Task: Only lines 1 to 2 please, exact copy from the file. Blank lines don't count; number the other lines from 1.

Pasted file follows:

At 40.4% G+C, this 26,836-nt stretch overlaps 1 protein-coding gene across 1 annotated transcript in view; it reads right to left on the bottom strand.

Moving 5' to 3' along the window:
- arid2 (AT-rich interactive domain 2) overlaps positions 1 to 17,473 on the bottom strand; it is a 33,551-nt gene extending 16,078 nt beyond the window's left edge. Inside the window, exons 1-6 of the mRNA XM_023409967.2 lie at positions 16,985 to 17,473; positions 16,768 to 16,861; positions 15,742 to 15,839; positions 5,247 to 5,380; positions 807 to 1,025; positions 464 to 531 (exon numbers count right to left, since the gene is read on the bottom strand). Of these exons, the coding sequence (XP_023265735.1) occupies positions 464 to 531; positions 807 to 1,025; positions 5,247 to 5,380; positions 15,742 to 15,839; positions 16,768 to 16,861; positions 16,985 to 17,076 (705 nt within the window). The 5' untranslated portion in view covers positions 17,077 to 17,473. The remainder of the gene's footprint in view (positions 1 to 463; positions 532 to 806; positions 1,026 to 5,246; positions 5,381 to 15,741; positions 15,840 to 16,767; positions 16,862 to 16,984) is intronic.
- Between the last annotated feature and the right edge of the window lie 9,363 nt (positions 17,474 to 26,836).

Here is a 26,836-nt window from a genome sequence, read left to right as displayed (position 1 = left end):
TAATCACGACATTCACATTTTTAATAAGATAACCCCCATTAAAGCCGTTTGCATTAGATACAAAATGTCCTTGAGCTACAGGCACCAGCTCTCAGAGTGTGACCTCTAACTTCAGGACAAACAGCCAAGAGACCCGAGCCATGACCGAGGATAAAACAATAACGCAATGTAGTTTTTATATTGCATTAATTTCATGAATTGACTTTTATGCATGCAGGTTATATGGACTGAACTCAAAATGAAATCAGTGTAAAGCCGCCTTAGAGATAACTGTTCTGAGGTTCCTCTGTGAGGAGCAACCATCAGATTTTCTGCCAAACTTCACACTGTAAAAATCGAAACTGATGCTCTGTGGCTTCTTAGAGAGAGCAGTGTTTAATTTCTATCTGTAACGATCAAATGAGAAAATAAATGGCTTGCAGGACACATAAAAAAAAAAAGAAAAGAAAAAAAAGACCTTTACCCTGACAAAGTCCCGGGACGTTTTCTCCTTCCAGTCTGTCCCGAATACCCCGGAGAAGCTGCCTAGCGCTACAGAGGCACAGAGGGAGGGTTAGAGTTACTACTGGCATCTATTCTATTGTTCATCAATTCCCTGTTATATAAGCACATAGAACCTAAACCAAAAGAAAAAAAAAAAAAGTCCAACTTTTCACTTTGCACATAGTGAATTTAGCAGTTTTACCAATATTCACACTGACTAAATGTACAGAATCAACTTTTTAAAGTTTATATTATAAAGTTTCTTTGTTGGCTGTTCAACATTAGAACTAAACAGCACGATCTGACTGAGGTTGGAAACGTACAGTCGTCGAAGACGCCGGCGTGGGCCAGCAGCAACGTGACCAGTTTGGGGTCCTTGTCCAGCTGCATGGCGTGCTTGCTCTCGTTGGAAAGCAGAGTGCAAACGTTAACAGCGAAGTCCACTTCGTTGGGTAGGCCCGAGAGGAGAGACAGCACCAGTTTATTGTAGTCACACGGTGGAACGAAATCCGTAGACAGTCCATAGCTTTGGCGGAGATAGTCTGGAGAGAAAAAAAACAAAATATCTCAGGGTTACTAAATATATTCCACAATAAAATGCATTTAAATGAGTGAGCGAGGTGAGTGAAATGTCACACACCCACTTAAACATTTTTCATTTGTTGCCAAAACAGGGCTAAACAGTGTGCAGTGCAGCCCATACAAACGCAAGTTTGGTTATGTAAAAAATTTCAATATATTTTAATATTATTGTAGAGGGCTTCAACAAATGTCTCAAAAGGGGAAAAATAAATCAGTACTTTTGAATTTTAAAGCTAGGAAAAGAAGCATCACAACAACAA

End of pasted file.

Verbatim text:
At 40.4% G+C, this 26,836-nt stretch overlaps 1 protein-coding gene across 1 annotated transcript in view; it reads right to left on the bottom strand.

Moving 5' to 3' along the window: